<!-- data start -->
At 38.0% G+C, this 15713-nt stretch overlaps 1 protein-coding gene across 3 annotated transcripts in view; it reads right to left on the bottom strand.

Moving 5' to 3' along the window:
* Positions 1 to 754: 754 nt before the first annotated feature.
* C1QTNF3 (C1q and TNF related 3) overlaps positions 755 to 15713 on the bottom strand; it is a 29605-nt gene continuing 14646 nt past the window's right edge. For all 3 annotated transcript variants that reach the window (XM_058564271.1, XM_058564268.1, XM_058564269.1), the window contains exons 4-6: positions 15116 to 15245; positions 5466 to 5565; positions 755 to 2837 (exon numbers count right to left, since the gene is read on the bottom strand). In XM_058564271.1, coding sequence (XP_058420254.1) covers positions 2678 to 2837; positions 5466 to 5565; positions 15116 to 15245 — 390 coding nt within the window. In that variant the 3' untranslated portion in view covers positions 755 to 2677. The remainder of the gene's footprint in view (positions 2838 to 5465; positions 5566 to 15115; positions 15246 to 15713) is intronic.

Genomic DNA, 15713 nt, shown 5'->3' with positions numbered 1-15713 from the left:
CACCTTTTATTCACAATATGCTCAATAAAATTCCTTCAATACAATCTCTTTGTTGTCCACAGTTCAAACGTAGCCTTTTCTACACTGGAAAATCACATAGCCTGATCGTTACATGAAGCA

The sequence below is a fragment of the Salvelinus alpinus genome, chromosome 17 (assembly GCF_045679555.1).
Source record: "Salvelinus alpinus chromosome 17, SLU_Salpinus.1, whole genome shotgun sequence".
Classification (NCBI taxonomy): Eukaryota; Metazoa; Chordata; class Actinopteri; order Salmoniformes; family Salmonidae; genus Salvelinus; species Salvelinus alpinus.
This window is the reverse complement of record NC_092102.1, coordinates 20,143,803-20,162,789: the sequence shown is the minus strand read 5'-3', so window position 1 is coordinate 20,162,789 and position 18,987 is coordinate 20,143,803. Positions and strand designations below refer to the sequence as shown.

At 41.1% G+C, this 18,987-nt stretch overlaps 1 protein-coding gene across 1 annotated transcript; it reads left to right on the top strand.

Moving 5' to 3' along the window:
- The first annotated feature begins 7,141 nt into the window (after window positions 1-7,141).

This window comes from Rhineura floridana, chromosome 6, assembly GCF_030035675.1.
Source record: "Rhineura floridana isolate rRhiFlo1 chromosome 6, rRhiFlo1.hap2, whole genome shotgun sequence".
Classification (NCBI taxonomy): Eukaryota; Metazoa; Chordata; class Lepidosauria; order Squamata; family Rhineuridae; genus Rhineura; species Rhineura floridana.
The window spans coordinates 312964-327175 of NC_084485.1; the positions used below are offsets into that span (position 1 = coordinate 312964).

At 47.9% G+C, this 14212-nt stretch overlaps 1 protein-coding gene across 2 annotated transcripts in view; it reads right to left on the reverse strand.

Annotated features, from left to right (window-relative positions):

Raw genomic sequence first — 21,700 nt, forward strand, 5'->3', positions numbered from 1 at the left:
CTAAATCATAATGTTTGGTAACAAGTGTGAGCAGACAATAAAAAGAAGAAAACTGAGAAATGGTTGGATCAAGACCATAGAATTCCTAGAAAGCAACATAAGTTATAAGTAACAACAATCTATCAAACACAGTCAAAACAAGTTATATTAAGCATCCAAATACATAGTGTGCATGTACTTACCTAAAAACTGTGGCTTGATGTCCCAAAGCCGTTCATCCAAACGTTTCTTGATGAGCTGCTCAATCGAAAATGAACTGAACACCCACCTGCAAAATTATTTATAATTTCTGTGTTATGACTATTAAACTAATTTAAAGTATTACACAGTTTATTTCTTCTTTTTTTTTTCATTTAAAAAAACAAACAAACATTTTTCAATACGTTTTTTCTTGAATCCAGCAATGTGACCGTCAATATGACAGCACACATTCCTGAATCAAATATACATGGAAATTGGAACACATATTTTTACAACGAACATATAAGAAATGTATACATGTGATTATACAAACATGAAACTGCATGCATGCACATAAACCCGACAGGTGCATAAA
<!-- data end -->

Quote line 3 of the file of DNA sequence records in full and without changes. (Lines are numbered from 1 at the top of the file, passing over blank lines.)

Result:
* Positions 1 to 754: 754 nt before the first annotated feature.